A notable athlete himself, French is a devoted skier, cyclist, and triathlete with numerous BMT age-class championships under his belt.
“I think I have done all the Boulders but four,” Charley said.
Event sponsorships are available. Details? Please contact race director Jody Zarkos at firstname.lastname@example.org or 208.720.1810.
While many of the hallmarks of the 48th annual Zions Bank Boulder Mountain Tour remain in place, there are a few key changes this year in response to the Covid pandemic and desire to keep racers and the community-at-large as healthy as possible.
The first is the date. Instead of one day, participants can ski any day and any style between Monday, February 1 and Sunday, February 7.
The second is the place. BMT organizers are encouraging racers to use their imagination to create and complete self-supported 15 or 30-kilometer races. To this end, many ski areas and organizations have established courses in conjunction with the BMT. Course partners are located throughout the United States. They include Soldier Hollow Nordic Center, Utah, Tahoe XC, Calif., Mount Bachelor, Ore., Meissner Nordic Community, Bend, Ore., Craftsbury Outdoor Center, Vermont, Washburn Ski Trails, Rhinelander, Wisconsin, Rendezvous Ski Trails, West Yellowstone, Mt., Sun Valley Nordic Center, and the Blaine County Recreation District.
“We appreciate everyone rallying to make the Boulder happen. The response has been amazing. We want to emphasize you can ski anywhere. It doesn’t have to be an official course. It is whatever and wherever makes you happy. If you want to ski 10k at three different venues that is awesome,” BMT executive director Jody Zarkos remarked.
Registration runs through January 31 on SkiReg.com. The cost to “Rock the Boulder” is $39 for adults, $25 for 18-under, and $125 for teams of four. The entry fee includes an official 2021 BMT race hat by SWIX, raffle entry, sponsored items, BMT collateral, and a general training plan geared to novice, intermediate and advanced skiers.
The Boulder Mountain Tour, sponsored by Zions Bank with substantial support from the Challenged Athletes Foundation, Sue Engelmann of Berkshire Hathaway, Sentinel Security, and Blaine County Title, believes in the power and passion of nonprofit organizations performing vital work during these difficult days. To this end, the BMT will expand its “Ski It Forward” award, in recognition of the vital work these organizations perform. This year, the BMT will donate $5,000 to nonprofits throughout the United States. Registrants vote on the charity of their choice, and organizations receiving the most votes will receive donations at the BMT’s culmination.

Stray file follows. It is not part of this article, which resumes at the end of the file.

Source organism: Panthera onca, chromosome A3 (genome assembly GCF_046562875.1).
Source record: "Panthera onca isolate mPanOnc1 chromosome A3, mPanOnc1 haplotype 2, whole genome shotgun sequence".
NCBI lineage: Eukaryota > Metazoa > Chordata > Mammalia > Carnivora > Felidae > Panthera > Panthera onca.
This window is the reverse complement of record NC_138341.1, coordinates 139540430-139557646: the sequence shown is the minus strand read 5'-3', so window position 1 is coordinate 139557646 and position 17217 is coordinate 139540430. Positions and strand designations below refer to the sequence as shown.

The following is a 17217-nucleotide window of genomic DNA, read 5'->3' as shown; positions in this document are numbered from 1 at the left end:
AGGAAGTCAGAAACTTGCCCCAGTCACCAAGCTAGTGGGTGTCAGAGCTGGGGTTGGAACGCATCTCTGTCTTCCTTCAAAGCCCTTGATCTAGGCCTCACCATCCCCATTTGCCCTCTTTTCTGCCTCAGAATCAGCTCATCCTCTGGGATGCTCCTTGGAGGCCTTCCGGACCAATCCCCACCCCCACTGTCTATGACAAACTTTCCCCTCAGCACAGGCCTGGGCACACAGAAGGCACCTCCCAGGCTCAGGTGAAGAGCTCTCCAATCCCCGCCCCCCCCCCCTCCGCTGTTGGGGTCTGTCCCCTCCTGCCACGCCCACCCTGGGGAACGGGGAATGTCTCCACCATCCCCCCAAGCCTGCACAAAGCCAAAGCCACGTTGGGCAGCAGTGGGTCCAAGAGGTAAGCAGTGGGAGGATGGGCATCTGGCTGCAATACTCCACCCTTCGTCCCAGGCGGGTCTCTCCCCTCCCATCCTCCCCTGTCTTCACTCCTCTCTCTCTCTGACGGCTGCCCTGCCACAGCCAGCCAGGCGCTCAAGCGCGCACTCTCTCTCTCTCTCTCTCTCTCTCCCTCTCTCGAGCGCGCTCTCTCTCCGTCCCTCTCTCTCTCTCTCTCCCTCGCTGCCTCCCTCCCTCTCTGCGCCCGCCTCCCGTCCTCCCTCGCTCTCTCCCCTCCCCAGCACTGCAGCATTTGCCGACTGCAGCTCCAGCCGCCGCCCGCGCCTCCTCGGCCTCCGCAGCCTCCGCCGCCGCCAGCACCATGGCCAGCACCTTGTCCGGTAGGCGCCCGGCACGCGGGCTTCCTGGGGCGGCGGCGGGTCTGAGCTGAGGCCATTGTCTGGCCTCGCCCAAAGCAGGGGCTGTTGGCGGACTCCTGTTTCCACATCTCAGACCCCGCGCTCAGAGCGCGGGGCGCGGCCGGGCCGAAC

Prizes will be awarded via raffle on an almost daily basis throughout the week via livestream at vimeo.com/2021BMT. Prize categories are Oldest/Youngest Racers, Best Costume (based on photos), Team Spirit (based on photos), and Pacesetters. Some of the great prizes up for grabs include skis from Salomon and Madshus, a pour-over coffee bar from Lizzy’s Fresh Coffee, boots, and outstanding cross-country gear from industry standouts.
Event sponsors also include Atkinsons’ Market, Backwoods Mountain Sports, Clear Creek Disposal, Davis Embroidery, Elephant’s Perch, Engel & Völkers Jones Grover Team, EnjoyWinter, Fischer, Hammer Nutrition, Lizzy’s Fresh Coffee, Power Engineers, Rex Wax, Rossignol, Sturtevants, Sun Valley Associates, Salomon, Swix, TOKO, Zenergy, with support from Blaine County Recreation District, Bluebird Solar, Boulder Nordic Sport, Cellar Pub, Conrad Brothers Construction, Dons, Galena Lodge, Lefty’s Bar & Grill, Morgan’s Fine Finishes, Mountain Rides, Nourish Me, Perry’s, Rickshaw, Sawtooth Avalanche Center, Sawtooth National Recreation Area, Sun Valley Community School, Sun Valley Company, Sushi on Second, VAMPS, Wrapcity and Wood River YMCA.